Whats down there? The structures, materials and environment of deep-seated tremor and slip

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Whitney M. Behr, Roland Bürgmann


Episodic tremor and slow slip (ETS) events occur downdip of the seismogenic zone of numerous subduction megathrusts and plate boundary strike-slip faults. These events represent a fascinating and perplexing mode of fault failure that has greatly broadened our view of earthquake dynamics. In this contribution, we review constraints on the
ETS deformation process from both geophysical observations of active subduction zones and geological observations of exhumed field analogs. We first provide an overview of what has been learned about the environment, kinematics and dynamics of ETS from geodetic and seismologic data. We then describe the materials, deformation mechanisms, and metamorphic and fluid pressure conditions that characterize exhumed rocks from ETS source depths. Both the geophysical and geological records strongly suggest the importance of a fluid-rich and high fluid pressure habitat for the ETS source region. Additionally, transient deformation features preserved in the rock record, involving combined frictional-viscous shear in regions of mixed lithology and near-lithostatic fluid pressures, may scale with the tremor component of ETS events. While several open questions remain, it is clear that improved constraints on the materials, environment, structure, and conditions of the plate interface from geophysical imaging and geologic observations will enhance model representations of the boundary conditions and geometry of the ETS system.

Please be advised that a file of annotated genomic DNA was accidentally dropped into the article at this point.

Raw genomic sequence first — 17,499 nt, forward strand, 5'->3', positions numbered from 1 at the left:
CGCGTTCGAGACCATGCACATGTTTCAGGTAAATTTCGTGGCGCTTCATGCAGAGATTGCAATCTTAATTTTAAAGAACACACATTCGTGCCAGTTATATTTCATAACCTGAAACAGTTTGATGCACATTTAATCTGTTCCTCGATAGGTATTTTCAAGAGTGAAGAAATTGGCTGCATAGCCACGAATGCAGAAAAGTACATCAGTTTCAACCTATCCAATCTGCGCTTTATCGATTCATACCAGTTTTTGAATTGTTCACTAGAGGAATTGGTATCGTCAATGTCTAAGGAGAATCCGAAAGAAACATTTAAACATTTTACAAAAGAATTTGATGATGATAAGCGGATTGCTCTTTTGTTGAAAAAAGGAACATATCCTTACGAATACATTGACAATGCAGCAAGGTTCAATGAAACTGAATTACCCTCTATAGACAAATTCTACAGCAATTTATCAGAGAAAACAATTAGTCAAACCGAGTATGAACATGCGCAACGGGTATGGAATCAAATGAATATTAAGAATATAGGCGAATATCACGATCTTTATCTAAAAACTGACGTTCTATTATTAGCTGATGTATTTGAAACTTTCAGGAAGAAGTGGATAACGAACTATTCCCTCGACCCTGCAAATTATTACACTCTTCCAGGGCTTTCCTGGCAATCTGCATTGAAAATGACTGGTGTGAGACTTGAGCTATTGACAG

Earth Sciences, Geochemistry, Geology, Geophysics and Seismology, Physical Sciences and Mathematics, Tectonics and Structure



Published: 2020-07-16 06:57

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GNU Lesser General Public License (LGPL) 2.1

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